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Sala Regia
Thursday, 9 May 2019




Many of the things I have heard touched my heart, but let us take one of them to begin with, then we will come to the others.

This mother who spoke touched my heart when she said that she “read”, “saw” the hope in her children’s eyes. She has four, she told me, and this is good; here are two of them. Hope can disappoint if it is not true hope, but when hope is concrete, as in this case, in the eyes of children, it never disappoints. It never disappoints!

Hope is concrete, in the true God, it never disappoints. Mothers who see hope in their children’s eyes fight every day for concreteness, not for abstract things, no: raising children, feeding them, educating them, integrating them into society ... are concrete things. And these mothers — I dare say — are hopeful too. A woman who brings a child into the world is hope, sows hope, is able to lead the way, to create horizons, to give hope.

In both testimonies there was also the bitter pain of separation: something that one senses in the flesh, not with the ears. They set you aside; they tell you: “Yes, yes, you may pass, but stay there, do not touch me”. [Addressing the young priest who gave testimony:] In the seminary they used to ask you if you asked for alms, if you went to Termini [train station].... Society lives on fairy tales, on things.... “No, Father, those are sinful people!”. And you, are you not a sinner? We all are, everyone.

We all make mistakes in life, but I cannot wash my hands of them, while looking at the true or imagined sins of others. I must look at my sins, and if the other person is in sin, on the wrong path, I must approach and give him a hand to help him find a way out.

Something that angers me is that we are all used to speaking about people with adjectives. We do not say: “This is a person; this is a mother; this is a young priest”, but rather: “This one is like this, that one is like that...”. We apply adjectives. And this destroys, because it does not allow the person to emerge. This is a person; this is another person; this is another person. Children are people. Everyone. We cannot say: They are this way; they are ugly; they are good; they are bad. Adjectives are things that create distance between mind and heart, as the Cardinal [Bassetti] said. This is the problem today. If you tell me that it is a political problem, a social problem, that it is a cultural problem, a language problem: these are secondary matters. The issue is a problem of distance between mind and heart. This is a problem of distance. “Yes, yes, you are a person, but far from me, far from my heart”. Social rights, health services: “Yes, yes, but stand in line.... No, first this one then that one”. It is true. There are second-class citizens, it is true. But the real second-class citizens are those who discard people: these people are second-class, because they do not know how to embrace. They always toss out an adjective; they discard; and they live by discarding; they live with the broom in hand, pushing others out, either with gossip or other things. Instead, the true path is that of brotherhood: “Come, then we will talk, but come. The door is open”. And we all must cooperate.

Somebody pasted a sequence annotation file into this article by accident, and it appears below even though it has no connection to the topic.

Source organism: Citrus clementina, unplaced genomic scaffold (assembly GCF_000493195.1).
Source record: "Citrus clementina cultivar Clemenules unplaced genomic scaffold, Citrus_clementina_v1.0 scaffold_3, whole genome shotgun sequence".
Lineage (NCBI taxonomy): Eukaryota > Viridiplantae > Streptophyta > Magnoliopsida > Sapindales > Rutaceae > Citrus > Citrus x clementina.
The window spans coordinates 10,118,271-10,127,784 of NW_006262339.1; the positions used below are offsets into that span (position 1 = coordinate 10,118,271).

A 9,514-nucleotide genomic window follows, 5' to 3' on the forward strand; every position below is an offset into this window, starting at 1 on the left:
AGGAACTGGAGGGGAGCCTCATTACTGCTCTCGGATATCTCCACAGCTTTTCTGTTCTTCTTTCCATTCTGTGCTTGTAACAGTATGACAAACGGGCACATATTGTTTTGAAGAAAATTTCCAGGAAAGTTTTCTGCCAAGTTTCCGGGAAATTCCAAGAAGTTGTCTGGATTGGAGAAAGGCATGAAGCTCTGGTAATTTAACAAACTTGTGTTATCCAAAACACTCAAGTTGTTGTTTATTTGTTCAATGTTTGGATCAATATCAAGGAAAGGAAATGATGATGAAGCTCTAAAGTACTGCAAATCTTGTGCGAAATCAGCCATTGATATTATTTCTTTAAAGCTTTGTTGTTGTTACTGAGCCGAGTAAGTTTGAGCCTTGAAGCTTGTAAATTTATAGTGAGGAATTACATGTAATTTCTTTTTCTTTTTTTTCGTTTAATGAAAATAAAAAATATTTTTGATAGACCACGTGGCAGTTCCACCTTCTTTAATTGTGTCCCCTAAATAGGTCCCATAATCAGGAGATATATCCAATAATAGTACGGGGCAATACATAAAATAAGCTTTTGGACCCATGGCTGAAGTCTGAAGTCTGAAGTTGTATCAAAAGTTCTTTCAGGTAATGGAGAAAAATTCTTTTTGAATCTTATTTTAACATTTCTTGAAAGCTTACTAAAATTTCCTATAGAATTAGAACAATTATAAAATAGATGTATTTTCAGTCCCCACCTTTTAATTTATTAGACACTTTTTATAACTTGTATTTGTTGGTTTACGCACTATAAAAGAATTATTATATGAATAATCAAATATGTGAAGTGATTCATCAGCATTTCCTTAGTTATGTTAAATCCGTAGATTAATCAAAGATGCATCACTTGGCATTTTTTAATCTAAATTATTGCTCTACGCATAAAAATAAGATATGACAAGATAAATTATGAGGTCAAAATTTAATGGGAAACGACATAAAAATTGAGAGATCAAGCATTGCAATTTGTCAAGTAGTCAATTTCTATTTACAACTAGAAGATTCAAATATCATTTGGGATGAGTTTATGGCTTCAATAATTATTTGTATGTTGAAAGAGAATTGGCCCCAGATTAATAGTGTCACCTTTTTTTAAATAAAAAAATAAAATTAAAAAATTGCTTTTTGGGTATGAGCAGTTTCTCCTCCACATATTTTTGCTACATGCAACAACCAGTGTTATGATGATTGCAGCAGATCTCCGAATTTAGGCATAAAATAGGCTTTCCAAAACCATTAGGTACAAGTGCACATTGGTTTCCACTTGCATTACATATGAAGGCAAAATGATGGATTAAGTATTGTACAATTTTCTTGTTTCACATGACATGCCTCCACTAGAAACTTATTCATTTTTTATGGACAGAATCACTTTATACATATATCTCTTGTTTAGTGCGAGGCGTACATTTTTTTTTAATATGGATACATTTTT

You can have a shortcoming — all of us are always at risk — have a weakness, as we say, the weakness perhaps of allowing resentment to grow. It is understandable, it is human. But I ask you, please, have more heart, more spacious: no resentment. And go forward with dignity: dignity of the family, dignity of work, the dignity of earning daily bread — this is what helps you go forward — and the dignity of prayer. Always looking forward. And when resentment comes, let it go, then history will do us justice. Because resentment sickens everything: it sickens the heart, the mind, everything. It sickens the family, and it is not good, because resentment leads you to revenge: “You do this...”. But I believe that you did not invent the vendetta. In Italy there are organizations that are masters of vendetta. You understand me well, do you not? A group of people who are capable of creating vendetta, of living under a code of silence: this is a group of criminal people; not people who want to work.

Go forth with dignity, with work.... And when difficulties arise, look on high and you will find that there they are watching us. He watches you. There is One who looks at you first, who really loves you, One who had to live on the margins, as a child, to protect life, hidden, a refugee: One who suffered for you, who gave his life on the Cross. He is One, as we heard in the first Reading that you recited, who goes searching for you in order to comfort you and encourage you to go on. This is why I tell you: no distance; to you and to everyone: the mind with the heart. No adjectives, no: all persons, each one will deserve a proper adjective, but not general adjectives, according to the life you live. We have heard a lovely name, which includes mothers; this is a beautiful name: “Mamma”. It is a beautiful thing.

I thank you very much. I pray for you; I am close to you. And when I read something awful in the newspaper, to tell the truth: I suffer. Today I read something awful and I am suffering, because this is not civility. It is not civility. Love is civility, thus, go forth with love.

May the Lord bless you. And pray for me!

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